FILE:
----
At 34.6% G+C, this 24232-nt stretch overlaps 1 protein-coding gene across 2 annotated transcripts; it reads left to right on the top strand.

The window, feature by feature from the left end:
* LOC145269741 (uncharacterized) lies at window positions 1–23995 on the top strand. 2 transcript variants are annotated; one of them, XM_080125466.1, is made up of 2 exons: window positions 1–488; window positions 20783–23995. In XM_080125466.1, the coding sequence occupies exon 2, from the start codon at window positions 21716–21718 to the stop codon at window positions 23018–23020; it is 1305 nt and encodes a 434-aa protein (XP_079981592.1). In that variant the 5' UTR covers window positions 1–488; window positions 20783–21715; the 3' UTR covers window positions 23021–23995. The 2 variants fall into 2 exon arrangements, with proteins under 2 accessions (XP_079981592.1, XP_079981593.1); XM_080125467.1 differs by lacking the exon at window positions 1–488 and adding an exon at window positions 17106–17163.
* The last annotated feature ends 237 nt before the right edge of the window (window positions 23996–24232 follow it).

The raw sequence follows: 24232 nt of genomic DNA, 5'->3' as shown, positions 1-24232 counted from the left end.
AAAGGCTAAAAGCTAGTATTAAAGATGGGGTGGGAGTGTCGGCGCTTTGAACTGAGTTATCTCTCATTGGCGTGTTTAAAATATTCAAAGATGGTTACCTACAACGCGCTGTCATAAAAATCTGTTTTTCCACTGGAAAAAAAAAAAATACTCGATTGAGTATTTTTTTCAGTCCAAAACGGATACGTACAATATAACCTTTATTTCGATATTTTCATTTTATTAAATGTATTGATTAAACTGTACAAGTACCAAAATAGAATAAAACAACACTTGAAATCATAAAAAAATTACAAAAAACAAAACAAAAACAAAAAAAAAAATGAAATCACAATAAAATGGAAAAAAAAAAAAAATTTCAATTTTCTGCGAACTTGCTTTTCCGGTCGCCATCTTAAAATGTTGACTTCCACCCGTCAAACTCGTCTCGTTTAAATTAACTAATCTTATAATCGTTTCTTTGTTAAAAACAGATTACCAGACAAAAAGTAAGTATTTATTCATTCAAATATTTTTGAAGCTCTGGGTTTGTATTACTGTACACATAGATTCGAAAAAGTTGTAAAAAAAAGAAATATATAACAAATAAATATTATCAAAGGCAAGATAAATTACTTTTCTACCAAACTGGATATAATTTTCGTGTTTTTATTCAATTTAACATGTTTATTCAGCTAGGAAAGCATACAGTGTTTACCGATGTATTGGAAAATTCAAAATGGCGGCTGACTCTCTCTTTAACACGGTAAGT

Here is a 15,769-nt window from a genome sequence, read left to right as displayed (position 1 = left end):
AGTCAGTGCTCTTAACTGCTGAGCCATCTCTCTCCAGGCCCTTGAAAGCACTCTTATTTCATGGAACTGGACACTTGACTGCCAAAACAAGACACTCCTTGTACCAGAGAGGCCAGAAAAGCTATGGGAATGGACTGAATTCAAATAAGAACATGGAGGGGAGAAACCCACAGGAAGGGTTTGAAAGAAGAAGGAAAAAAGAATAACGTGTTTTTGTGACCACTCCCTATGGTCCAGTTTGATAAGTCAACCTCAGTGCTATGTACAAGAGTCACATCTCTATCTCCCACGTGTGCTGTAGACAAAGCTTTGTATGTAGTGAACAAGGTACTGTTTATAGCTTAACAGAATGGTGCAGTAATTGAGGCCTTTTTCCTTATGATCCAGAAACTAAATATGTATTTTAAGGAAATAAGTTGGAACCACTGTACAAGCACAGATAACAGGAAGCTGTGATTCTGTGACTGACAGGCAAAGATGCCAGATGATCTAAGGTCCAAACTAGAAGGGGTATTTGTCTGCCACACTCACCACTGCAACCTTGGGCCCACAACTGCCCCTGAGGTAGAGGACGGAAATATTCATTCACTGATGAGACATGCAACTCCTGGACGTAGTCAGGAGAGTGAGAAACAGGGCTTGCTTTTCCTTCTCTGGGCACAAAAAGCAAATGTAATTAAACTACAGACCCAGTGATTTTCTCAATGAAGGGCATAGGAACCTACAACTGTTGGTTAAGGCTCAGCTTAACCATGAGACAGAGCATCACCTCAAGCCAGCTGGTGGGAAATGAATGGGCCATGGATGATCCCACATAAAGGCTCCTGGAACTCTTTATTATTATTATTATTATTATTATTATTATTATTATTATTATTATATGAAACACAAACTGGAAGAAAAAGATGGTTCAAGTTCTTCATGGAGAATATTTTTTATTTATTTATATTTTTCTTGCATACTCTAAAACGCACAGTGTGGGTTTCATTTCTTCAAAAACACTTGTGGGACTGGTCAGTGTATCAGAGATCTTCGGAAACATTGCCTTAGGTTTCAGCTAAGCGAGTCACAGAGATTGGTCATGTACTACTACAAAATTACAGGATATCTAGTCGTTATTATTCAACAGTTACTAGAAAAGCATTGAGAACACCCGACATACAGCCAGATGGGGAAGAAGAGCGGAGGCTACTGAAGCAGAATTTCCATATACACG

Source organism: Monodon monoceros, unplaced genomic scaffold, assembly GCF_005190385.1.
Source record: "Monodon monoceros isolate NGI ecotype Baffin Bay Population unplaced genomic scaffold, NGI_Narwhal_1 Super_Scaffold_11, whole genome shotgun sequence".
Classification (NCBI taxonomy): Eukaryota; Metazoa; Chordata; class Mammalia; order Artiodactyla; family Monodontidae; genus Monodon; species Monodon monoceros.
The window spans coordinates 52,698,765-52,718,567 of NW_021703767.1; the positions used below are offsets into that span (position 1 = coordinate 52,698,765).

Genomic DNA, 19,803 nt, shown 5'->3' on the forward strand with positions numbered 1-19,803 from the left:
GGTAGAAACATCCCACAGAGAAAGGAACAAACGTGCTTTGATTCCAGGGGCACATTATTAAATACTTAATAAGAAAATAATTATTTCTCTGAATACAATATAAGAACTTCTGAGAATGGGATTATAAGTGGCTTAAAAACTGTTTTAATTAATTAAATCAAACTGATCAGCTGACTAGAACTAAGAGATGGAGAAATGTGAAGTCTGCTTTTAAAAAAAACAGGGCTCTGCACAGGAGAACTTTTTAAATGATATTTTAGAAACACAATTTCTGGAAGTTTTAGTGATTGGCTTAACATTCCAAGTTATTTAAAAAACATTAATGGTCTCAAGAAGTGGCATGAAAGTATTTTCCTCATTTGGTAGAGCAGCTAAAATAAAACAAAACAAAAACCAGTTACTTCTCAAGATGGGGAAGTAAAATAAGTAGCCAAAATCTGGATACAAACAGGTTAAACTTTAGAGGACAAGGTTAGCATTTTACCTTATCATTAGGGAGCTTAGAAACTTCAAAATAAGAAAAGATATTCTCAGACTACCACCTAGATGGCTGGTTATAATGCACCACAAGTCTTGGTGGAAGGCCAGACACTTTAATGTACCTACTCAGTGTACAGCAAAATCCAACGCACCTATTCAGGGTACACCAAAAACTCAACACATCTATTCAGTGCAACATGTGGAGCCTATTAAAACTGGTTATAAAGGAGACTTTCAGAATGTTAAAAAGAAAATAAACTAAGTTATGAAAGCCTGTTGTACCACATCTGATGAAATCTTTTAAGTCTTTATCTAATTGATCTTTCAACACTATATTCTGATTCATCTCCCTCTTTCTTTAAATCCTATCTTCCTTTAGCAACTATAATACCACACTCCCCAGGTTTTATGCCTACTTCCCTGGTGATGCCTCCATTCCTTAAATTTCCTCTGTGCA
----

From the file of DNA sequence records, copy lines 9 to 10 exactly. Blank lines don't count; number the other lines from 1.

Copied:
Source organism: Monodon monoceros, unplaced genomic scaffold, assembly GCF_005190385.1.
Source record: "Monodon monoceros isolate NGI ecotype Baffin Bay Population unplaced genomic scaffold, NGI_Narwhal_1 Super_Scaffold_11, whole genome shotgun sequence".